Can This Superfood Really Heal Wounds in a Matter of Days?

Steve Kroening, ND
December 4, 2019

 

A lot of people think that only the elderly, sick, and feeble experience wounds that don’t heal. While it’s true that people who fit these categories are more likely to suffer from slow or non-healing wounds, anyone can develop a wound that won’t heal.

There are some illnesses that make wound healing difficult for the body. But in some cases, there's really no clear reason that a wound won't heal properly. Bacterial infections, poor nutrition, certain medications, poor circulation, and repeated trauma to the wound can all cause healing to slow down or stop altogether. But there’s an old folk remedy that my aunt told me about recently. It’s a very simple solution that has worked in every case she’s seen. Let me tell you about it.

My mom and all her siblings, including her sister Bell, grew up on the farmland of Texas and Oklahoma. It was a rough life. They all lived through the Dust Bowl of the Great Depression. My mom was the first child in her family to be born in a walled structure – a one room shack. The rest were born in tents.

So my mom’s family learned to use a lot of folk medicine just to survive. They couldn’t afford doctors. As a result, my aunt still loves to find simple ways to heal. And she caught my attention with this one.

The remedy came up when I was telling Aunt Bell about my wife’s newly broken finger. She got it caught in our dog’s collar and it snapped. The break was so bad, she had to have surgery to repair it. Aunt Bell asked me if she liked avocados. When I said, “yes,” Aunt Bell replied, “Now is the time to eat one a day. It’s amazing how they help places to heal. Our head nurse (at her assisted living home), Julie, had wrist surgery. Thirteen weeks later, it was not healing. I asked her to eat an avocado a day. That’s when it healed up and her husband teased her about eating so many.”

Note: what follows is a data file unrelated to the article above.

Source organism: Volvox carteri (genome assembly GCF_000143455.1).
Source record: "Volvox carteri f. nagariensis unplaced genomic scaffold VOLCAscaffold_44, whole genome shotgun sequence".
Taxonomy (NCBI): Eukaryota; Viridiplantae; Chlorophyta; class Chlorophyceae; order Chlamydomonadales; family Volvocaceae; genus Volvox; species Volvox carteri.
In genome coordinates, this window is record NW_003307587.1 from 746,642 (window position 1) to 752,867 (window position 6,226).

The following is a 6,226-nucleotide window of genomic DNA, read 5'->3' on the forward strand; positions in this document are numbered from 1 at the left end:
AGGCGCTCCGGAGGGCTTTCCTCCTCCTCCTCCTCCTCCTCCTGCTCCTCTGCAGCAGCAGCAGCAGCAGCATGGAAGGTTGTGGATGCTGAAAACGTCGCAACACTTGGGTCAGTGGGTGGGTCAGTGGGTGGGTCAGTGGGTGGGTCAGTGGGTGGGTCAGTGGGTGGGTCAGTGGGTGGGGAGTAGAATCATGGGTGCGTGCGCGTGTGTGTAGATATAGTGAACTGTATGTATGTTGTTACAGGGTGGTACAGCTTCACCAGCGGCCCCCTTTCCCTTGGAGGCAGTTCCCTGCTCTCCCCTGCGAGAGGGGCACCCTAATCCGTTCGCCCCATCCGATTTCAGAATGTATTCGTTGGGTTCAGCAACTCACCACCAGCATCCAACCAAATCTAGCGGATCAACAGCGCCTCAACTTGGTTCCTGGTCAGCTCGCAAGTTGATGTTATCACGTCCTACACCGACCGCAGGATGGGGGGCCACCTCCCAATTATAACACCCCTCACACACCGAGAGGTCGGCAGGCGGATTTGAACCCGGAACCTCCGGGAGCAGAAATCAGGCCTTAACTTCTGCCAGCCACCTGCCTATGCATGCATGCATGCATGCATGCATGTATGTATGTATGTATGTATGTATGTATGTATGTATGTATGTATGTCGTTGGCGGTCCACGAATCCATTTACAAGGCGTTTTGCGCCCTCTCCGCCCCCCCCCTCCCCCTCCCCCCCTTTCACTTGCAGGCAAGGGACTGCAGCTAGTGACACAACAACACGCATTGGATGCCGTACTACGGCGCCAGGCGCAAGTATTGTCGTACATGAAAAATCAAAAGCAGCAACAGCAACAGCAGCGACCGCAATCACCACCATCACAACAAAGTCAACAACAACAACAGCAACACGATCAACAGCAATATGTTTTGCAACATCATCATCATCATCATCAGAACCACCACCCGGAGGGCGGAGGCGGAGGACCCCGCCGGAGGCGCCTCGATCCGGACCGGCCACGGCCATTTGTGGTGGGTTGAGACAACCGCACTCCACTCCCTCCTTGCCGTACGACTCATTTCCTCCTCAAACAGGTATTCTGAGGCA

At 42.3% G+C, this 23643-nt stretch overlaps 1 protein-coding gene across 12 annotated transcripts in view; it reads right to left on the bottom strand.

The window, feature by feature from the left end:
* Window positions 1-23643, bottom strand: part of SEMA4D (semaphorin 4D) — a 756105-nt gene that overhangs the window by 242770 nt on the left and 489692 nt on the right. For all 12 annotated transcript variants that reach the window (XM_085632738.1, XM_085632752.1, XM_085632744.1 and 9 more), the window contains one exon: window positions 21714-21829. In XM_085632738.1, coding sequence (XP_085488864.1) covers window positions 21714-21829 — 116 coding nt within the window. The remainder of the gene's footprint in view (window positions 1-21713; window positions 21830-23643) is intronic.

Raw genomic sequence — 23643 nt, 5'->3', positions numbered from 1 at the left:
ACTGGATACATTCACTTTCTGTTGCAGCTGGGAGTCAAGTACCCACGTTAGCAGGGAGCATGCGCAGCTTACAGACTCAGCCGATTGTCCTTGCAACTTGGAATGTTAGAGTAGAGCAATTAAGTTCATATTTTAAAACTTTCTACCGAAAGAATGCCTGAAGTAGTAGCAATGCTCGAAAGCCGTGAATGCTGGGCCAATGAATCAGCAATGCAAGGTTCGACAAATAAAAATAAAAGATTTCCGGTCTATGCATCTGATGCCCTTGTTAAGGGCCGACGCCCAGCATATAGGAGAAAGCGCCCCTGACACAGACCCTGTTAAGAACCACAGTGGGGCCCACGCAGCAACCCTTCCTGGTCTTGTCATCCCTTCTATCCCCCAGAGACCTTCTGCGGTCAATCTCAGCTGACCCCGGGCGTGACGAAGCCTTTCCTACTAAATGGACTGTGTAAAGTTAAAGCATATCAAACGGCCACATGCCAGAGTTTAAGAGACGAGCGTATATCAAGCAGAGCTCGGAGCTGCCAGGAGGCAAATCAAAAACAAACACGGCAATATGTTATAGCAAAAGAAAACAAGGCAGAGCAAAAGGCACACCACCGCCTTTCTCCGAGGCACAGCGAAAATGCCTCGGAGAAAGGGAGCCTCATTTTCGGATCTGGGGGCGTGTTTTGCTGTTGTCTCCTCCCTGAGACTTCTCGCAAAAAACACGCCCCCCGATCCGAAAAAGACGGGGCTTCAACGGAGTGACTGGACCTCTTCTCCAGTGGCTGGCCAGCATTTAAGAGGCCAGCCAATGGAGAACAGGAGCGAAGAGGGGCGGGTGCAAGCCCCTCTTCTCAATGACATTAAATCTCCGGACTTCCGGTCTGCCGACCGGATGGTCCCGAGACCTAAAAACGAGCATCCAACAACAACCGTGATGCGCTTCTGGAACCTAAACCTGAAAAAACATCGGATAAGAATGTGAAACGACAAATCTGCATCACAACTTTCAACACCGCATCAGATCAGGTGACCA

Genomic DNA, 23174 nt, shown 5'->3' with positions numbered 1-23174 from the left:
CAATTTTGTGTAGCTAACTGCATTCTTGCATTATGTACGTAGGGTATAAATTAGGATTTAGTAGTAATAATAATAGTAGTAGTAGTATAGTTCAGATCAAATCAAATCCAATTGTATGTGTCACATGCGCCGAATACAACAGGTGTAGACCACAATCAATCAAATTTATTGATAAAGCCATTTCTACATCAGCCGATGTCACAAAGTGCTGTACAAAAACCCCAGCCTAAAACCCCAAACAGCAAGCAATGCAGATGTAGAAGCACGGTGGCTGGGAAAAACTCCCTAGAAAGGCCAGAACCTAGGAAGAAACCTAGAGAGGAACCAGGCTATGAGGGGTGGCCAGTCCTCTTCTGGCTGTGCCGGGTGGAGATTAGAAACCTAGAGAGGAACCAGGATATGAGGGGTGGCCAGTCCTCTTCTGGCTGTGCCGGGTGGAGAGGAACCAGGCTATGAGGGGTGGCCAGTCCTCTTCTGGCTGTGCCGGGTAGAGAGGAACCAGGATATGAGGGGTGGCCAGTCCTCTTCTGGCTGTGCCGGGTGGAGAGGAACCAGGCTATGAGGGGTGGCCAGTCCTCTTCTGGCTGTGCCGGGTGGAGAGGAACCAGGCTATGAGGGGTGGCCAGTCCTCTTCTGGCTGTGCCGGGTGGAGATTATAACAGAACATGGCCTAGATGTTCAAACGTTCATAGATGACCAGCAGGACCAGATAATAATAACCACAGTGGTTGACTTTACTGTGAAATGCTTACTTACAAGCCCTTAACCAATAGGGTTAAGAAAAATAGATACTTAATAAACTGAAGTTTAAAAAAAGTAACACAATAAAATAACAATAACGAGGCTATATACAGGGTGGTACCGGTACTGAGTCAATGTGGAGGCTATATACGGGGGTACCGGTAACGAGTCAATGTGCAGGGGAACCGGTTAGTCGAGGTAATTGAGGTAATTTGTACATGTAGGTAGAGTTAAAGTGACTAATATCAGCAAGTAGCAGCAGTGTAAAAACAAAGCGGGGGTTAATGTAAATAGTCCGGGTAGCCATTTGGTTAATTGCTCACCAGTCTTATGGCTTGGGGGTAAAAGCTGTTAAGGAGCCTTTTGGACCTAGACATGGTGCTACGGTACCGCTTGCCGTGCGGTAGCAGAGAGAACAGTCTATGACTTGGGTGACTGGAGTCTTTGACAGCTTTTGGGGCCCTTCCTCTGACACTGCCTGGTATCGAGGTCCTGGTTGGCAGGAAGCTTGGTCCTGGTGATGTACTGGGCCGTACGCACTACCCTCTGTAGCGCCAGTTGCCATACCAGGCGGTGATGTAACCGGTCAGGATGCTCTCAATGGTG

Naturally, I was curious about the story, so I asked her how she knew about avocados having that kind of healing power. She told me another story. She said, “When your mom was expecting your brother Randy, she had a sore on her shin bone that would not heal. The baby doctor gave her some salve to put on it. She read that it could cause birth defects. So she called the doctor. He said, ‘If you don’t want to use it the salve, eat an avocado a day until it heals.’ She did, and it healed.”

But she didn’t stop there. Her son called her and asked if the avocados would work for an employee of his that has a metabolic illness. He develops sores on his legs that won’t heal. She said there’s no reason not to try. So he did. Over the next week, the sores on his legs began to clear up. He was truly amazed at how fast the avocados worked on his stubborn leg sores.

These are fun anecdotal lessons about avocados, but is there any science behind what my aunt was telling me? Or were these just good stories?

Well, we’ve known about the health benefits of avocados for generations. And dermatologists have used avocado oil topically for years to help treat psoriasis, wrinkles, scleroderma, and stretch marks. So what my aunt was telling me was consistent with what we’ve seen clinically for a long time. But simply eating avocados and seeing such dramatic results was a bit surprising. Usually, it takes concentrated doses to see results from foods. Eating one avocado a day is hardly concentrated. So my research began....

The Science Behind Avocados and Healing

Since avocados grow in Mexico and California, I started with the California Avocado Commission. There you can find all the nutritional information about avocados, which is significant. Avocados have almost 20 vitamins, minerals, and phytonutrients, including fiber, folate, vitamins K, B6, C, and E, pantothenic acid, potassium, niacin, and riboflavin.

Many of these are essential for wound healing. Vitamin K, for instance, is necessary for blood clotting, and potassium aids in the formation and transfer of cells. Vitamin B6 aids the immune system in the production of antibodies, which can help protect against wound infection, and vitamin C is a key factor in the body’s ability to form collagen, which is necessary for the development of scar tissue, skin and blood vessels.

Makes sense, but are there any studies showing how avocados really help the body heal? The answer is yes, but there aren’t many.